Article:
Making a Real Difference in Young People’s Lives

11 December 2012 News

NICCY report shows how significant adults are ‘legends’ for children and young people in conflict with the law

THE Northern Ireland Commissioner for Children and Young People’s (NICCY) Chief Executive, Mairéad McCafferty, today warned that young people in contact with the justice system need support to change their lives.

Launching a report on how certain adults can make a significant impact on these young people’s lives, Ms McCafferty said that a supportive approach can make a real difference to their future opportunities and welfare.

“We have to look beyond a young person’s behaviour to examine the circumstances that contributed to their offending and support them to make more positive decisions,” said the NICCY Chief Executive. “It is clear that one significant adult in a young person’s life can make a real difference.”

NICCY Shes a Legend report launch 11 Dec 12 - web.jpg

The Report – called ‘She’s a Legend’: – The Role of Significant Adults in the Lives of Children and Young People in Contact with the Criminal Justice System’ explores how relationships with social, youth and community workers, teachers and volunteer mentors can positively impact on young people’s lives and divert them away from the justice system.

Ms McCafferty continued “It is vital that organisations, which provide children and young people with one-to-one support, are given sustainable, long-term funding to enable them to deliver this, through a child centred and community based approach.”

“The legacy of the Troubles in Northern Ireland means that violence continues to play a major role in many of these children and young people’s lives” said Ms McCafferty. “They may also experience poverty, family breakdown, mental health problems, drugs, alcohol, domestic violence and negative peer influence.

“As a result they struggle in education and training, are often excluded from the job market, and find it difficult to develop and sustain positive relationships with adults and peers.“

Report co-author, Dr Linda Moore commented: “One young person explained how violence in their home had influenced their behaviour outside home, made it difficult for them to confide in and trust adults and contributed to them getting into conflict with the law.”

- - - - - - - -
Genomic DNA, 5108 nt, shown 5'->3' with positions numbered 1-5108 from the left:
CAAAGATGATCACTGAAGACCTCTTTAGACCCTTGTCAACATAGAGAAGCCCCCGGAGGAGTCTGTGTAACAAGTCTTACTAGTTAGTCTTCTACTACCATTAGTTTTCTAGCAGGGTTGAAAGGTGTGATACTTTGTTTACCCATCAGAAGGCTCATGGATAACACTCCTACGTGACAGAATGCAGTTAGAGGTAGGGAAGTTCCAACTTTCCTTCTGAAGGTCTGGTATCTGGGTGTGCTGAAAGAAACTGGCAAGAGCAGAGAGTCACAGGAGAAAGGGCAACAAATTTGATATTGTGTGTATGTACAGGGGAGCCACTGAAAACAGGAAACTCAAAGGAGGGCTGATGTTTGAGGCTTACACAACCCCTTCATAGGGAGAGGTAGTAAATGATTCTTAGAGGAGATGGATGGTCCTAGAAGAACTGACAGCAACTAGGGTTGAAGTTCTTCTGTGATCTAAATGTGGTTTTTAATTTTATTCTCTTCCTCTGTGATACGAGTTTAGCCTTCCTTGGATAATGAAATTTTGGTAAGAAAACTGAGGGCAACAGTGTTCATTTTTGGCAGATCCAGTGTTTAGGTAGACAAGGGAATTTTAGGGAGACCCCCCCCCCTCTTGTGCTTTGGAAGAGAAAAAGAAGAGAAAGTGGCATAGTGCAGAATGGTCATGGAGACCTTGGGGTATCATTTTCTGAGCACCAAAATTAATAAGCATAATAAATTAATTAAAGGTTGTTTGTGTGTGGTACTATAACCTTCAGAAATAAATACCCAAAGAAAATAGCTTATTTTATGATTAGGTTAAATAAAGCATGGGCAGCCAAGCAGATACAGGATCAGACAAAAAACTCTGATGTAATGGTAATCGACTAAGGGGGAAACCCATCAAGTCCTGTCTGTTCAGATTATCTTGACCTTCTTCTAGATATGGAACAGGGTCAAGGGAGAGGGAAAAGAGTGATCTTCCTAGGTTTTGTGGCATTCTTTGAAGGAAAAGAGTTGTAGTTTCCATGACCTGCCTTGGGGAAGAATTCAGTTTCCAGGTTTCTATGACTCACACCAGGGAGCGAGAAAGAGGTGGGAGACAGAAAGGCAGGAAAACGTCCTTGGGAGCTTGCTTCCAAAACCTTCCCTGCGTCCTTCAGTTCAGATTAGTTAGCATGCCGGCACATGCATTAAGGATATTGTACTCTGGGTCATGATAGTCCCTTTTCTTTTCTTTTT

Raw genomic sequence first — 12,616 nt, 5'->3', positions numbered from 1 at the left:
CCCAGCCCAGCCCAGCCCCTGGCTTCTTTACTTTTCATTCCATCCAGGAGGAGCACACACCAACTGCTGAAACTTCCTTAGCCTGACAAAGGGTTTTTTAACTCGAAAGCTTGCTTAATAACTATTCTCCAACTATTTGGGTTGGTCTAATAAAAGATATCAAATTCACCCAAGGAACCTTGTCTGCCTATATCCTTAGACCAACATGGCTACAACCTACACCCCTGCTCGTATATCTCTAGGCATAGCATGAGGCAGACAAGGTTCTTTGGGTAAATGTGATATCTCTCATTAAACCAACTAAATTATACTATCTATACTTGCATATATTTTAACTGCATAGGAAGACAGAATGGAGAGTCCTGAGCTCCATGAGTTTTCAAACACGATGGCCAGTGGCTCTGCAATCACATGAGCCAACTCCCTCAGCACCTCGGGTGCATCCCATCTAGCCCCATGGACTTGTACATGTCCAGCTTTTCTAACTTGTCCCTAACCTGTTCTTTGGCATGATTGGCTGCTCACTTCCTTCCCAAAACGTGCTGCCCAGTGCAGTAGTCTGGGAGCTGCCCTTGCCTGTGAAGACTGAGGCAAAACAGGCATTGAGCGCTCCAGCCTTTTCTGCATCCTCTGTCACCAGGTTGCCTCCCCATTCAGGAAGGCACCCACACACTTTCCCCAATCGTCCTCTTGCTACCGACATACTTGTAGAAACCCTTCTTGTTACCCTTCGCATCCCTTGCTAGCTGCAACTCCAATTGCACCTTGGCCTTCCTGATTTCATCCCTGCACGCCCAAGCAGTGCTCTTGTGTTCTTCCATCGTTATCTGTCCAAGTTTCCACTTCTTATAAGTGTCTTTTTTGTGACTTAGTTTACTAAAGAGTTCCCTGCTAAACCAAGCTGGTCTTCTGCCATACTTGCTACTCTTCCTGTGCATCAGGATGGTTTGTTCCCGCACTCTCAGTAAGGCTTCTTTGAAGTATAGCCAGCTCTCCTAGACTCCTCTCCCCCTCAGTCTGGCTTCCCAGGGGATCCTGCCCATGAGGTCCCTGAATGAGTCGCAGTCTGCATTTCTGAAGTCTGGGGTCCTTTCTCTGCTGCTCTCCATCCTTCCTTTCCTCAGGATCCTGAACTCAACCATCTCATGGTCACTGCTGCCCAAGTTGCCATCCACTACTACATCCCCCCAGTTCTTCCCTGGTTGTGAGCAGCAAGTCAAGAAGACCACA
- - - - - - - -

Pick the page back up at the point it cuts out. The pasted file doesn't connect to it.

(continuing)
“In such cases, where a young person may have no one to turn to, a significant adult is vital in encouraging mutual trust and respect and supporting them in many ways. This may include developing key skills such as making telephone calls or appointments and facilitating their rights to access education, health services and accommodation.”

 NICCY Chief Executive, Mairéad McCafferty concluded: “The young people who participated in the study want to improvetheir lives and make positive choices, despite their experiences and the many barriers confronting them.

 “This determination, coupled with the support of a significant adult can positively influence their situation, build resilience and help to divert them away from the criminal justice system.


 Notes to Editors

About the report:

  • The report authors are: Agnieszka Martynowicz and Dr. Linda Moore (University of Ulster) and Dr. Azrini Wahidin (Queen’s University Belfast)
  • The  report ‘She’s a Legend – The role of significant adults in the lives of children who are in contact with the criminal justice system’ presents the findings of a small-scale study undertaken with children and young people and the adults coming into their lives in the context of their contact with the criminal justice system in Northern Ireland.
  • A significant adult is an adult other than a parent or guardian and may include social workers, youth workers, community workers, community educators, teachers and volunteer mentors who are helpful to young people in their daily living situation or support them to achieve their goals.
  • 20 children and young people were interviewed; five girls and young women and 15 boys and young men, all aged 14 to 25, apart from one older participant who was 30. Interviews were also conducted with 22 workers and volunteers who were identified as significant adults, in that they played valuable/important support roles in the lives of children and young people in a variety of settings, through education and training and employment programmes and youth justice and custodial settings.
  • The young people who participated in the study had either been in conflict with the law, or were considered ‘at risk’ of offending and so had been referred for support and/or supervision to one of a number of voluntary or statutory organisations. Some young people were involved in the different projects on a voluntary basis.